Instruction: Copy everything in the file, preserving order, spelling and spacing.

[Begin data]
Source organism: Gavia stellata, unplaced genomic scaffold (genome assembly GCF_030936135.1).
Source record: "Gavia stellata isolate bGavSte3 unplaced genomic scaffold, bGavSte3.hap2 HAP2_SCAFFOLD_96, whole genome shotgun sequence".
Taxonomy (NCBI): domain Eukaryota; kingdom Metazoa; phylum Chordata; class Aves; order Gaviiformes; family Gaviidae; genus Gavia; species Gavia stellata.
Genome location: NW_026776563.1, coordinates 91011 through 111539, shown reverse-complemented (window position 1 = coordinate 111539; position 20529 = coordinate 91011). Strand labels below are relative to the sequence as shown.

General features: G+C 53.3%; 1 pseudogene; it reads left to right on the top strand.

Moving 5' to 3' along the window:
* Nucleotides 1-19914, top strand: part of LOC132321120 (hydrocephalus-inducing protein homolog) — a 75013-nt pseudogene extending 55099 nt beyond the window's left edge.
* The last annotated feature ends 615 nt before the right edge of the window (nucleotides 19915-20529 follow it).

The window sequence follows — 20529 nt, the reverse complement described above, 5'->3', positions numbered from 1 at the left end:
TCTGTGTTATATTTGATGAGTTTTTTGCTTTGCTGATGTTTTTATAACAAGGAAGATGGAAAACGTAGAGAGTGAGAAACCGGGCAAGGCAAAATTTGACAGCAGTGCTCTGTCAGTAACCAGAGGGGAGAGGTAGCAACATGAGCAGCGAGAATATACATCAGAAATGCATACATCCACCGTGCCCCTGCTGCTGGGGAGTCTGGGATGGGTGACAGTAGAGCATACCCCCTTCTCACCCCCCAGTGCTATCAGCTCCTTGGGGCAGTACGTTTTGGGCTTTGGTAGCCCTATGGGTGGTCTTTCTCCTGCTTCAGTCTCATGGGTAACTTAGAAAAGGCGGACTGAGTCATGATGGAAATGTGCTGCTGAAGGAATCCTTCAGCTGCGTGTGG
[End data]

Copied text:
Source organism: Gavia stellata, unplaced genomic scaffold (genome assembly GCF_030936135.1).
Source record: "Gavia stellata isolate bGavSte3 unplaced genomic scaffold, bGavSte3.hap2 HAP2_SCAFFOLD_96, whole genome shotgun sequence".
Taxonomy (NCBI): domain Eukaryota; kingdom Metazoa; phylum Chordata; class Aves; order Gaviiformes; family Gaviidae; genus Gavia; species Gavia stellata.
Genome location: NW_026776563.1, coordinates 91011 through 111539, shown reverse-complemented (window position 1 = coordinate 111539; position 20529 = coordinate 91011). Strand labels below are relative to the sequence as shown.

General features: G+C 53.3%; 1 pseudogene; it reads left to right on the top strand.

Moving 5' to 3' along the window:
* Nucleotides 1-19914, top strand: part of LOC132321120 (hydrocephalus-inducing protein homolog) — a 75013-nt pseudogene extending 55099 nt beyond the window's left edge.
* The last annotated feature ends 615 nt before the right edge of the window (nucleotides 19915-20529 follow it).

The window sequence follows — 20529 nt, the reverse complement described above, 5'->3', positions numbered from 1 at the left end:
TCTGTGTTATATTTGATGAGTTTTTTGCTTTGCTGATGTTTTTATAACAAGGAAGATGGAAAACGTAGAGAGTGAGAAACCGGGCAAGGCAAAATTTGACAGCAGTGCTCTGTCAGTAACCAGAGGGGAGAGGTAGCAACATGAGCAGCGAGAATATACATCAGAAATGCATACATCCACCGTGCCCCTGCTGCTGGGGAGTCTGGGATGGGTGACAGTAGAGCATACCCCCTTCTCACCCCCCAGTGCTATCAGCTCCTTGGGGCAGTACGTTTTGGGCTTTGGTAGCCCTATGGGTGGTCTTTCTCCTGCTTCAGTCTCATGGGTAACTTAGAAAAGGCGGACTGAGTCATGATGGAAATGTGCTGCTGAAGGAATCCTTCAGCTGCGTGTGG